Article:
Study Finds Laundry Detergent Pods Dangerous to Children
Laundry Detergent Pods Pose Hazard to Small Children
The pods in question are all-in-one packets that contained a pre-measured amount of detergent to be used in the wash. However, since the introduction in 2012, the products have faced the same speculation as similar pods used in dish washers: children can mistake the pods for candy and can easily ingest the harmful chemicals.
According to experts, this speculation is well deserved. In fact, U.S. poison control centers received more than 17,000 calls concerning children who had been exposed to the chemicals in the detergent pods in 2013 alone – this averages to roughly one call every 30 minutes.
The most common result of laundry pod-exposure was poisoning, which occurred in 71 percent of exposed children. Further, 13 percent of children exposed to the chemicals inside the pods required hospitalization, with 94 percent of injuries requiring hospitalization involving children under six.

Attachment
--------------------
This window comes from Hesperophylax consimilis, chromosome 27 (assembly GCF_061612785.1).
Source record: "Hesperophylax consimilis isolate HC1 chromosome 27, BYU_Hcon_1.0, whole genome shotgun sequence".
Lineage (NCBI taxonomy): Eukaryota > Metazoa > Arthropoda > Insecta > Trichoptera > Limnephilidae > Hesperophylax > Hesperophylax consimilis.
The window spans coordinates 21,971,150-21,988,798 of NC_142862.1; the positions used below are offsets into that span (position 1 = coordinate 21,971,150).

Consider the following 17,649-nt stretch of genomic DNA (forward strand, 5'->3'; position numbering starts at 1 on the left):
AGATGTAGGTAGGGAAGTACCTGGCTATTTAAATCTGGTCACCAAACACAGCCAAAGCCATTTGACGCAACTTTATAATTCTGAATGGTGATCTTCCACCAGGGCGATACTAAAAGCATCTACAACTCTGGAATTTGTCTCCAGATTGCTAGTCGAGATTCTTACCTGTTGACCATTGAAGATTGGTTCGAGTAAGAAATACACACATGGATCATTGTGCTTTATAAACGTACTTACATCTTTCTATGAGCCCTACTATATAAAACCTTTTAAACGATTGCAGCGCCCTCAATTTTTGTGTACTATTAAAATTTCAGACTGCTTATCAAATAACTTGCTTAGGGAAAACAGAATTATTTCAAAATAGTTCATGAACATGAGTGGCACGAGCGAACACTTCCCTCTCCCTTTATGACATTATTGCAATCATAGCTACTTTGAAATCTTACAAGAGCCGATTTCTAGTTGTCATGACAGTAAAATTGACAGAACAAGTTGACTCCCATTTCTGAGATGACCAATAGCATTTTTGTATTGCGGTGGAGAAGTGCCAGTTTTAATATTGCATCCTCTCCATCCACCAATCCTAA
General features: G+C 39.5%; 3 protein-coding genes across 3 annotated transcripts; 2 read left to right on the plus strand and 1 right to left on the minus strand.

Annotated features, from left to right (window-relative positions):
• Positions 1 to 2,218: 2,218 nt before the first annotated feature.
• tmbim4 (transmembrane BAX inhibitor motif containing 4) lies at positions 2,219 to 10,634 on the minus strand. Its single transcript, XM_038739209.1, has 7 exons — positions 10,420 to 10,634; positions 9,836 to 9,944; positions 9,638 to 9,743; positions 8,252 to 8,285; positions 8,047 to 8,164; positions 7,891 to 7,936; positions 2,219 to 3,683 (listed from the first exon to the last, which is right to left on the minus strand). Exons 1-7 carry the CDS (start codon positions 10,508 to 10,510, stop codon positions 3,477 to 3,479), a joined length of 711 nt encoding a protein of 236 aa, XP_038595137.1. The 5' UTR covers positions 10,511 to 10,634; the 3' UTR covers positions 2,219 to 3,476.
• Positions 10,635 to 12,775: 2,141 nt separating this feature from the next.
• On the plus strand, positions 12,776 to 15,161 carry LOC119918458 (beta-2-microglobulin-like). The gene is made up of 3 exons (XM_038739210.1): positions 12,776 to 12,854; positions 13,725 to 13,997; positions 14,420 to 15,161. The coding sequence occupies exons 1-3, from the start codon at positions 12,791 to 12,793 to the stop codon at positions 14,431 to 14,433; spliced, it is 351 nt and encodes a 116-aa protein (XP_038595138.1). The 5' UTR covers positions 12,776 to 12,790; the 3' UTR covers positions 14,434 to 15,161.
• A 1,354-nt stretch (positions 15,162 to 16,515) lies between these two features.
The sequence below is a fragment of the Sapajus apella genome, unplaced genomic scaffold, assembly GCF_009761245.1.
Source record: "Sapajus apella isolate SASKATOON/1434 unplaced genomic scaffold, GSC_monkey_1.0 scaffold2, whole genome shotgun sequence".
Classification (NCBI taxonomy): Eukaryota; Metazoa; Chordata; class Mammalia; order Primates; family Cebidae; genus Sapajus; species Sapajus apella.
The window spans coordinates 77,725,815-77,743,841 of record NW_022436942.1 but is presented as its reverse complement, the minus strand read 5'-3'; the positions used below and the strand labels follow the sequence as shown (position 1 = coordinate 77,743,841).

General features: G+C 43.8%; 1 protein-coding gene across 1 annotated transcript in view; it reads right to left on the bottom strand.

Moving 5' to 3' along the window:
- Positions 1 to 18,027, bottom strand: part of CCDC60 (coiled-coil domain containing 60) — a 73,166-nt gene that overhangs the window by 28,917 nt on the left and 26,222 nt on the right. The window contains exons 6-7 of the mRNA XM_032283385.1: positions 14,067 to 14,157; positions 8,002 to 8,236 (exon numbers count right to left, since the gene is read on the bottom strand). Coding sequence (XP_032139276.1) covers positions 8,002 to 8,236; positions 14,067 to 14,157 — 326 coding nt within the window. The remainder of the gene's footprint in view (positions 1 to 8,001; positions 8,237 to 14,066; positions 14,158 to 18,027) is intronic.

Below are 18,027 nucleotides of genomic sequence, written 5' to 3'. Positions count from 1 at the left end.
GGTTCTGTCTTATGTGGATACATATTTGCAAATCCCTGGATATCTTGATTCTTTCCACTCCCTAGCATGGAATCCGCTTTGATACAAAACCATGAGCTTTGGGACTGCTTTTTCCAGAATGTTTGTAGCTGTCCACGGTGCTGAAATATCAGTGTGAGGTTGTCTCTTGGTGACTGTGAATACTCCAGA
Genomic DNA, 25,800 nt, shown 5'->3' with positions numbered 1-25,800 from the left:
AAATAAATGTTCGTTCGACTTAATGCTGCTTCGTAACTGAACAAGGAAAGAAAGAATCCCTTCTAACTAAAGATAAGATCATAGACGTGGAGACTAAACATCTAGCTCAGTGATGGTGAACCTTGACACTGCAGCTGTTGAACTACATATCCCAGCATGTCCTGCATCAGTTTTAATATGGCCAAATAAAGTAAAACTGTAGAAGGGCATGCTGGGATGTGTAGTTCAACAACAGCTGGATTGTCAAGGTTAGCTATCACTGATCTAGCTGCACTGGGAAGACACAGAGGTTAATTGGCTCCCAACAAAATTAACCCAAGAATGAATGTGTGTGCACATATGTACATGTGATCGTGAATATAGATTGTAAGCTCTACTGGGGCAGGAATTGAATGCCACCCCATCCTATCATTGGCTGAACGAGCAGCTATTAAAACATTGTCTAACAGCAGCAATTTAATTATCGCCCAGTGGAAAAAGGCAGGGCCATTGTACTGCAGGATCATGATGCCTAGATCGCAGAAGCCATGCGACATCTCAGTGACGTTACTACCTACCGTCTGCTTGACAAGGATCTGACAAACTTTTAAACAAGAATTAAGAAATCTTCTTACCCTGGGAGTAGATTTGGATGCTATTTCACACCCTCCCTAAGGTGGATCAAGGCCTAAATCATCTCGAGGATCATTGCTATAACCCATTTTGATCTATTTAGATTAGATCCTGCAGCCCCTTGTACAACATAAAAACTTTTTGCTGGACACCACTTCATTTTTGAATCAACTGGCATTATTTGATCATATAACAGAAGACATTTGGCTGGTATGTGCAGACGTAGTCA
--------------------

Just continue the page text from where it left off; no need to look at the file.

Keeping Children Safe
- Because the pods are often brightly colored, small children can often mistake them for candy. Manufacturers have since attempted to change the color of the pods to make them less appealing.
- New standards even recommend adding an outer film with a foul taste to prevent ingestion.
- Nonetheless, pods should be kept well out of reach of children.
- Never leave the pods unattended where a child can access them, even if you are only leaving the room to collect more clothes.
RECENT MEDICAL MALPRACTICE RESULT
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